Which do you want to be?

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    And it was about this time the doorbell rang. It was the pizza guy. If this was a pornographic story my sister would have had less clothes and no money; she'd have to pay him for the pizza another way. This isn't that kind of story. We had no money, but we had a lot of guns. This is survival story... where Pizza Hut had taken over... and we were out for revenge!

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    God!! You guys crack me up.
    HAHAHA!!!
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    These guys know what they're doing. Think of all the research, testing and engineering skill at play here... We're talking entire teams of engineers who've put in a cumulative total of work probably best measured in centuries to bring this new technology to market... Do you really think they're going to get stupid at the last minute and design a charging circuit that somehow negates the benefits of their invention?
    I thought we had that settled long ago? Or I guess you just didn't read other people's posts... They optimize it for maximum battery life if you want to go mobile any time, at the expense of long term battery aging. That's what most people want, just not what I want, so I want to change it. This is not "second guessing". This is optimizing for another goal.

    Look... I see this all the time. It's a known issue in the electronics industry. Diplomas do not confer either the depth or the breadth of practical experience that is gained by being in the field with the end product. All the electronic theory in the world is not going to give you the true sense of how a product behaves in day to day use... That information comes from the people who maintain the equipment. But a great many people with nice diplomas and limited experience still feel qualified to profess greater knowledge. In the technical/service side of the industry we literally label engineers like that as having "just enough knowledge to be dangerous". (And, trust me, you do not want to know how we refer to people with *no* training who think they're smarter than us.)
    And then there are 2 types of engineering managers -
    One that listens humbly to what his/her subordinates have to say, and correct them when they are wrong using logic, proper reasoning, and verifiable knowledge.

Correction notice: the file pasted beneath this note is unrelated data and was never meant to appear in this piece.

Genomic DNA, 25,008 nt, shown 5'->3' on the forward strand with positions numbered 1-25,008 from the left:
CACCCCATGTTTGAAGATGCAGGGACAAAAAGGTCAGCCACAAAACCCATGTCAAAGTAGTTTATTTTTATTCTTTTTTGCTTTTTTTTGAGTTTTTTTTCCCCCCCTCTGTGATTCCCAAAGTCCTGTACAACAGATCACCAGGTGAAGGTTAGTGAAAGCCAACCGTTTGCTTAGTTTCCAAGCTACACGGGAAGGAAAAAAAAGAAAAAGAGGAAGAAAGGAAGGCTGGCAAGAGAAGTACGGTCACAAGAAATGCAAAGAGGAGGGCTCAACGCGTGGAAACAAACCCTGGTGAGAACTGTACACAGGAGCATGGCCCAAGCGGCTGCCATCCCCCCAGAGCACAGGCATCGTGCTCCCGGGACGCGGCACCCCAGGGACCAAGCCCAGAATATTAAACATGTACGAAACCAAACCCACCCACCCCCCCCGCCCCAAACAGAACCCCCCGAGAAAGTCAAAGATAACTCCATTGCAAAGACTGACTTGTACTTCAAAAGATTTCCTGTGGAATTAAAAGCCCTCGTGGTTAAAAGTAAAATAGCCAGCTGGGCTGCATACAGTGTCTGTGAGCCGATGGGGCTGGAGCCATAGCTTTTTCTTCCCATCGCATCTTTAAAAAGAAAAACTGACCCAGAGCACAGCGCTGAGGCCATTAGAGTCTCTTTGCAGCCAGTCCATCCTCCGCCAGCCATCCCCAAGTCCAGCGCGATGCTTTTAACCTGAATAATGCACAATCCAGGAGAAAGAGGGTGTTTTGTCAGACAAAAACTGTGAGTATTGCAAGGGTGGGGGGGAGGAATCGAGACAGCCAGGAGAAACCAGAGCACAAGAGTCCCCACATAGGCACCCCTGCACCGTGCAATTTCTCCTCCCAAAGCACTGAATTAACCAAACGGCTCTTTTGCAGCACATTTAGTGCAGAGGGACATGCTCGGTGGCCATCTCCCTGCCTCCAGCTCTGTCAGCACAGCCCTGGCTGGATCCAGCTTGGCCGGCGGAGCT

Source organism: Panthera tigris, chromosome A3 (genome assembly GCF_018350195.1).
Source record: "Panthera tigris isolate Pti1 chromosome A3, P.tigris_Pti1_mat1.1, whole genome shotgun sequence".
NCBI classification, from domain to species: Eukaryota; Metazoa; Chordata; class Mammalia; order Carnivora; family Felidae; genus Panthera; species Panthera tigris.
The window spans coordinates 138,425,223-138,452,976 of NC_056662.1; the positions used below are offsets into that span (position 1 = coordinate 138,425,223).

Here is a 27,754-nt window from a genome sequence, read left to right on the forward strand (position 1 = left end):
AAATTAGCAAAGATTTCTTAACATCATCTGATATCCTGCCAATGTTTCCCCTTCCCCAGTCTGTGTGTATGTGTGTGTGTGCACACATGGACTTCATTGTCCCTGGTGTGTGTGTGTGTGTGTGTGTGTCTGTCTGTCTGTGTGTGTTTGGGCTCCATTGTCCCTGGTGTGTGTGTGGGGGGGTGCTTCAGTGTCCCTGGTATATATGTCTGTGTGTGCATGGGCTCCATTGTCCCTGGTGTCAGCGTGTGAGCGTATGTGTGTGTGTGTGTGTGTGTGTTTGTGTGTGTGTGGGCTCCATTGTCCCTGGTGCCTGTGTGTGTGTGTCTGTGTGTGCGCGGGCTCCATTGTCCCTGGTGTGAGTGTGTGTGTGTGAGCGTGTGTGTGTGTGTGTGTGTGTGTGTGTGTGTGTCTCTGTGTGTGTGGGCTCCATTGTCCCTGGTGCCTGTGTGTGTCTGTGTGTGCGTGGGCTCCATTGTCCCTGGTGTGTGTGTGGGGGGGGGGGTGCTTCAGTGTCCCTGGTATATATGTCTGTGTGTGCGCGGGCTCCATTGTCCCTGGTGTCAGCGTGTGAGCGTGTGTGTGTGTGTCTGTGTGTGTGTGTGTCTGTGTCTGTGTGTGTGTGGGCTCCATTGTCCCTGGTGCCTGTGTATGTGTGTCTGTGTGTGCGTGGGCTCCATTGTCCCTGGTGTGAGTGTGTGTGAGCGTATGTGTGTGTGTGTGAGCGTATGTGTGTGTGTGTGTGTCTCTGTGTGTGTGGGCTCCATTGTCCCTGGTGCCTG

And then there's one that doesn't care what subordinates have to say (they are fresh out of college, what do THEY know anyways?), and try to get people to believe them blindly because "they have years of experience". Why is the Earth flat? Because I say so and I have years of experience. Why do electrons flow from negative terminal to positive terminal? Because I say so and I have years of experience.

    I have had both kinds of managers, and I don't care about type 2.

    Engineering is applied science. Science is about what is the truth. Having 30 years of experience doesn't make you any more correct. So can we get over that and start talking about facts and verifiable knowledge, instead of using "I have years of experience" to counter any argument?
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    Quote Originally Posted by cyberfish View Post
    I thought we had that settled long ago? Or I guess you just didn't read other people's posts... They optimize it for maximum battery life if you want to go mobile any time, at the expense of long term battery aging.
    And exactly how do you know that?
    Because some faux-authority "battery university" website said so?

    In fact the common sense goal --and the one most appear to have followed-- is to maximize per-charge usage time *without sacrificing the over all longiveity of the battery pack*.

    Once again... Having been in a position to observe battery life issues across hundreds of machines, I've not yet seen the case where running on AC power in any way degrades the longivity of the battery pack. Which is why post #1 on this topic labeled it a "non issue"...

    I seriously don't know what I can say to make you hear me. At this point I figure you're just arguing for the sake of arguing.

    That's what most people want, just not what I want, so I want to change it. This is not "second guessing". This is optimizing for another goal.
    No, that's called "making a mistake".

    Again... from experience with hundreds of notebooks... I've seen no evidence whatsoever that simply plugging them in on AC power and using them is going to have any meaninguful negative impact on the battery pack. It is not inherrently damaging to bring them to a state of charge and let them sit there, as you call it "in storage" while the machine operates dominantly from AC power. Modern charging circuits no longer continuously charge battiers... they are smart enough to shut off when the battery reaches about 95% of it's safe charge (and yes that number is taken from the service manual of the machines I worked with).

    In the scenario where the machine is used mostly on batteries, yes the battery life both overall and per-charge is going to slowly degrade with time. It is not possible to charge a battery without doing a little bit of damage, it's an expected fact of life. The "I use mine on batteries every day and after a year I only get 1/2 the specified time" problem does in fact occur and, yes, it is expected. As everyone here has cited there is a limit to how many times you can drain (under rather heavy current, btw) a battery pack then recharge it... They will eventually fail and that is an expected and ordinary part of that usage scenario.